Are you envisioning your life story to be a fifteen minute grab for fame or an eventual biography of God-honoring service?
A sense and understanding of your calling can give you a story line towards fruitfulness and fulfillment that is often missing in today’s fragmented world. The information overload of social media, the impact of modern pluralism plus economic and personal mobility contributes to confusion and alienation. I know from talking with alumni of mine that moving away from their parents and extended family and friends, while often professionally lucrative, does yield a loneliness that is difficult to escape and deal with.
Consider my parents who have lived in the same house on the east side of Detroit for almost 55 years, while my wife and I have lived in houses in five cities in three different states. Some of the neighbors they moved into the old neighborhood with are still around, not to mention friends they have made throughout their lifetimes. My dad shoots pool with some guys he has known for decades. My mom still sees and talks with friends from high school in the metro Detroit area.
By contrast, I have lived in several places, had several jobs, known many people for shorter periods of time, and often feel less linked to friends of my youth, family and relatives, due to the calling on my life to be a missionary representative of Jesus. I am not complaining, but having moved around so much it is hard to make sense of it all at times. Having lived the past thirty-six years away from my roots, I do feel disconnected from the first twenty years of my life in Detroit, but I realize it is not a jumbled set of experiences.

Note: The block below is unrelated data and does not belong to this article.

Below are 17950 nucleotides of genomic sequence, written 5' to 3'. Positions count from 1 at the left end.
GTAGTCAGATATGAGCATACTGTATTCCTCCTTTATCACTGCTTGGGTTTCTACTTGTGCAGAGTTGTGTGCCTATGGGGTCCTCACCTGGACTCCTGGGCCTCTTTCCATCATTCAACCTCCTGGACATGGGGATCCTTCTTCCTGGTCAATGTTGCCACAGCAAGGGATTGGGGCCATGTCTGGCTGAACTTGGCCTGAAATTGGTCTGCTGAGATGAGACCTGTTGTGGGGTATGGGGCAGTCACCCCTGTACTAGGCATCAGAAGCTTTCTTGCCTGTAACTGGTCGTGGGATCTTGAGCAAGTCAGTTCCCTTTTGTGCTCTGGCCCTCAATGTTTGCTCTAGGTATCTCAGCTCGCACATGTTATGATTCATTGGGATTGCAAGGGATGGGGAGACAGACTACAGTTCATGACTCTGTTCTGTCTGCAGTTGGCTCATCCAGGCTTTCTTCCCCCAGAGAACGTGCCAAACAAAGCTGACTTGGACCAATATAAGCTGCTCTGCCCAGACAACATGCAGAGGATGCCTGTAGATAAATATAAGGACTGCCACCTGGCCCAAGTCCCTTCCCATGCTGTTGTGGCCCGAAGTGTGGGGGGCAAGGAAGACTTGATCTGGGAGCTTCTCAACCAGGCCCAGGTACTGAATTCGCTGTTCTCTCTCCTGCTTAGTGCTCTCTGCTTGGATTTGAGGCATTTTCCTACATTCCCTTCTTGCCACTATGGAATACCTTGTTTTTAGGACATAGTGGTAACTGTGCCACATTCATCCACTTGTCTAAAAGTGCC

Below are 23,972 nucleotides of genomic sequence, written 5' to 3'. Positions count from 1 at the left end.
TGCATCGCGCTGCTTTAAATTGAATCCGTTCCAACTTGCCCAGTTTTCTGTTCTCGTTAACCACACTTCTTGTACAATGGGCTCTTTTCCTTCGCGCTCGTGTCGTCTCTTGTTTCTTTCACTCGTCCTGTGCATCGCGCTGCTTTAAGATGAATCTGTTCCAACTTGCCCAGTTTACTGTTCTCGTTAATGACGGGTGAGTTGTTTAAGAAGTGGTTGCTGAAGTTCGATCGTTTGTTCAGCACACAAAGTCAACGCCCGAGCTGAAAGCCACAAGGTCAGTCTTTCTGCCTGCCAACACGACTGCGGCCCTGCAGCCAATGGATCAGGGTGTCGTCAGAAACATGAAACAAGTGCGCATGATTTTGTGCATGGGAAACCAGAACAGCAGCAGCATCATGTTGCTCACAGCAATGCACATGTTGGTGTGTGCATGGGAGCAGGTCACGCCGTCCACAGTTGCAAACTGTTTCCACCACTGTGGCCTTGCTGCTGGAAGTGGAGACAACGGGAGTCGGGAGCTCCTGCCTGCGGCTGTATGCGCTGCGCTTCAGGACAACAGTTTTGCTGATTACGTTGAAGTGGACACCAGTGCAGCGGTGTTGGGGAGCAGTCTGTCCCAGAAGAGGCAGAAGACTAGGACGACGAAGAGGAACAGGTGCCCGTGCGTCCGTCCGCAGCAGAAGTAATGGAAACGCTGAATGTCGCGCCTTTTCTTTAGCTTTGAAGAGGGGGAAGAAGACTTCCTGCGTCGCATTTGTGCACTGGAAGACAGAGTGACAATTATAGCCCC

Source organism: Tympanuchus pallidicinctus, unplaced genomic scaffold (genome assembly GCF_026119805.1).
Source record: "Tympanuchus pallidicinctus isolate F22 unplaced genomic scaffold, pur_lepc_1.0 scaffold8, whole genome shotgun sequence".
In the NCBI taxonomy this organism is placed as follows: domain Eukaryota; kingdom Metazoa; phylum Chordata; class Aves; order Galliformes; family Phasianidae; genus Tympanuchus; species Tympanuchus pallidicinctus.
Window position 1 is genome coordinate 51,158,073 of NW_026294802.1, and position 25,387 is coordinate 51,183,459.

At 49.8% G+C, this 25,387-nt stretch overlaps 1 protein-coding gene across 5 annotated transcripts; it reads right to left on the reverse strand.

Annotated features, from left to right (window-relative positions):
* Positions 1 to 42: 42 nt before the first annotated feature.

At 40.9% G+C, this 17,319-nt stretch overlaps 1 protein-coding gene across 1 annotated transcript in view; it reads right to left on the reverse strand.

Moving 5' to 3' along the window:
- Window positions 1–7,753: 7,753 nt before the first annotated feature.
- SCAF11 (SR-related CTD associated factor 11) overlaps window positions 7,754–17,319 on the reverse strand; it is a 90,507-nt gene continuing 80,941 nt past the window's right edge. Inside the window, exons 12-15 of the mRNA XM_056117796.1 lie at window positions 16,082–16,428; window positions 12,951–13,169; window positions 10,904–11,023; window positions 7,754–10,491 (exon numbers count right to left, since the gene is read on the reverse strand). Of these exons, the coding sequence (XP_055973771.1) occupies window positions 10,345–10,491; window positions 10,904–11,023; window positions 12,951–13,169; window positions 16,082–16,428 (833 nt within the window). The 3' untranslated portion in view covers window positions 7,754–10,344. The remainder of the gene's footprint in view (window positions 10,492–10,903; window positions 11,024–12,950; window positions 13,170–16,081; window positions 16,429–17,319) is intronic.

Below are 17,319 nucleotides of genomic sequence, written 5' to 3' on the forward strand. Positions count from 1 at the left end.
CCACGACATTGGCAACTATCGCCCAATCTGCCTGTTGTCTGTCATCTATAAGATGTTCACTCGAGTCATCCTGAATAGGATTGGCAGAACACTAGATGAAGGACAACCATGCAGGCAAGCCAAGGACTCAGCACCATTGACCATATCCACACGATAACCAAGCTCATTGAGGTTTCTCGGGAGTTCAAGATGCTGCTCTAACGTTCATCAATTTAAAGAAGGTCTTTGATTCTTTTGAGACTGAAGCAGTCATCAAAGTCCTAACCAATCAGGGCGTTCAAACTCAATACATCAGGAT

I have to remind myself that followers of Christ are referred to as “citizens of another place” and we are not the first mobile travelers. The reality is there have always been nomads and their calling gave them meaning. Father Abraham who left his home at God’s call for a place he had never seen or been to. Moses later led the people of God through a challenging desert with a pillar of cloud by day and a pillar of fire by night. Over the course of forty years they were dependent on the Lord for direction, meaning, and provision. They could not rely on their foresight, cunning, or their ability to figure out how to get from Egypt to the Promised Land. They were on their way to the land of promise, not really realizing God was leading them to fulfill their national and global calling. Ultimately Israel came to understand the Lord was trustworthy because His word was the promise and call they needed.
Read 1 Thessalonians 5:24.
Has anything really changed? We are all nomads again and again. We may live in one town a long time or switch colleges after a short stay. We may be employed after graduation and be paid real well or switch careers and see our income rise and fall. Hopefully we’ll have mutually rewarding relationships more than we have thin and unsatisfying ones that disappoint us. But as followers of the risen Christ, none of these things really determines who we are and the meaning of our lives. What matters is if we follow the call of God on each of our lives.
Serve globally. Avoid the worldly temptation to be diverted from God’s call by a fragmented and overloaded life. Follow the call of Christ despite the chaos and uncertainty of modern life. Do not let the transient nature of the good derail you from what is best and eternal.
Love is a verb,
©2015 by Mike Olejarz